The almost exponential growth in the use of the Internet is driving vendors to create new products which satisfy the demands of the users. With the emergence of these products and technologies, savvy resellers are making the best of the new opportunities which accompany them.
The modem is considered a basic sale when it comes to selling the Internet. Yet for one Australian reseller operation, the modem has proved that, once again, specialising brings its own rewards. When The Modem Superstore opened its first store in Sydney four years ago, the founders were counting on the uptake of on-line services, the Internet, and telecommuting.
According to the company's co-founder and marketing manager, Mark Kofahl, The Modem Superstore was the first store in Australia to specialise in modems. "Four years ago though, it was rare that anyone purchasing a modem would have the Internet in mind," he told Australian Reseller News. "In those days the primary purpose was for on-line data services such as ViaTel, bulletin boards, and sometimes faxing."
During the short period since co-founding the company though, Kofahl has seen a total about-face in the industry. "Now," he said, "it's rare for someone who's purchasing a modem not to want it for Internet use."
The Modem Superstore's success is reflected by its burgeoning sales and rapid expansion. Barely two years after the original Sydney store was opened, a Melbourne office was started, followed in late 1995 by one in Brisbane. "We're finding that there's a real need to take the 'black magic' out of modems," said Kofahl. "Apart from the Internet, we're seeing telecommuting as being an increasingly feasible option now that we have wider network connectivity and faster modems."
Apart from modems, The Modem Shop has also seen an opportunity for Internet-based videoconferencing. "We've recently taken the Connectix QuickCam on board," said Kofahl. A low-cost CCD (Charge-Coupled Device) camera, QuickCam has been available for the Macintosh for some time, and has recently been released for Windows platforms.
Using the CU-SeeMe software from Cornell University, Kofahl sees QuickCam as a chance for users to establish low-cost videoconferencing. When ARN asked Kofahl whether products such as QuickCam represented immediate high volume sales, he said that, in the short term, they would not be as pervasive as the modem. "There are still too many people coming to grips with modems and the Internet itself," he said.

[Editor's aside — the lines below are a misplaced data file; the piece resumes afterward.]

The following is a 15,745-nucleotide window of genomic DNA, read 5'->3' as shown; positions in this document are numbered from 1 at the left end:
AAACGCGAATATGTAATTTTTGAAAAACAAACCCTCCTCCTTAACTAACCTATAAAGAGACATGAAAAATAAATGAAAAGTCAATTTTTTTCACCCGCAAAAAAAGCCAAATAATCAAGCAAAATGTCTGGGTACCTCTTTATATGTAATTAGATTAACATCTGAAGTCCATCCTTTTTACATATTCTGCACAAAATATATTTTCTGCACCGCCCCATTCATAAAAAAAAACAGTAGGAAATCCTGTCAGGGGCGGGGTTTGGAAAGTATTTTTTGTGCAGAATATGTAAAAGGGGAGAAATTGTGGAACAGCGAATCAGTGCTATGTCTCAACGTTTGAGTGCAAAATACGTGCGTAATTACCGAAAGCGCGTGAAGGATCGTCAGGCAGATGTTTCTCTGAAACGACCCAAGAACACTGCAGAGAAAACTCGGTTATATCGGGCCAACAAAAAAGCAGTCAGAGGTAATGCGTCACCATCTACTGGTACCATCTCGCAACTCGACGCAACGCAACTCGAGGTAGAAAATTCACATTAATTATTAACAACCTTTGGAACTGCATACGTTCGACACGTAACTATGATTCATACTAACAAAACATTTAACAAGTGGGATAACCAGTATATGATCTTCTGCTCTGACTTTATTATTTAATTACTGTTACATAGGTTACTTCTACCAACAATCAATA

Although Kofahl sees no immediate huge sales potential in the cameras, he said that during the recent PC96 they generated enormous interest. "We worked with an ISP at the show to set up some cameras so people could walk to both stands and see it in operation," he said. "Actually, we almost sold out of the cameras during the course of the show."
Hearing is believing
Along with the gradual growth in motion video over the Internet, real audio is another area which is presenting itself as an opportunity for resellers. "One of the products we have is WebTalk," said Kofahl. "By using this product along with a sound card, a user can get on to the Internet and talk to someone else with a similar setup. Essentially, you can have an international telephone call for as little as four dollars an hour."
According to Michael Christie, Firmware Design's national and sales marketing manager, it's often quite hard for resellers to make money out of "selling the Internet". He attributes much of this difficulty to the fact that so many of the software products are available to end-users at minimal or no cost. "Users are able to download Netscape for free, and similarly Java," he said. "So to some degree, the reseller is locked out."
Dicker Data's Fiona Dicker agrees with Christie. "While some companies seem to be doing quite well out of the Internet, the number of opportunities seem to be somewhat limited," she said. She cited an example in which her company recently conducted an Internet workshop. "We had about 53 people attending the workshop, but they didn't buy a thing."
In the area of Web publishing tools, there does appear to be a fair amount of interest, and Firmware Design's Christie believes it is a product area which will continue to provide revenue potential. "We've been distributing HTML tools for some time now, and a lot of people are really interested in designing their own pages," he said. "I see these tools as having great potential both to users and resellers."
Kofahl echoed these sentiments. "A lot of users we come into contact with are really enthusiastic about having their own home page."
While Web design and authoring tools obviously represent sales opportunities, Christie told ARN that many resellers fail to realise them. "There are resellers out there who see an opportunity and go for it," he said. "It's been my experience though that these reseller operations are either very small or largish. The resellers in the middle tend to sit back with the opinion that there's not really all that much going on with the Internet. Thankfully though," he added, "the first two to three months of the year have seen this change."
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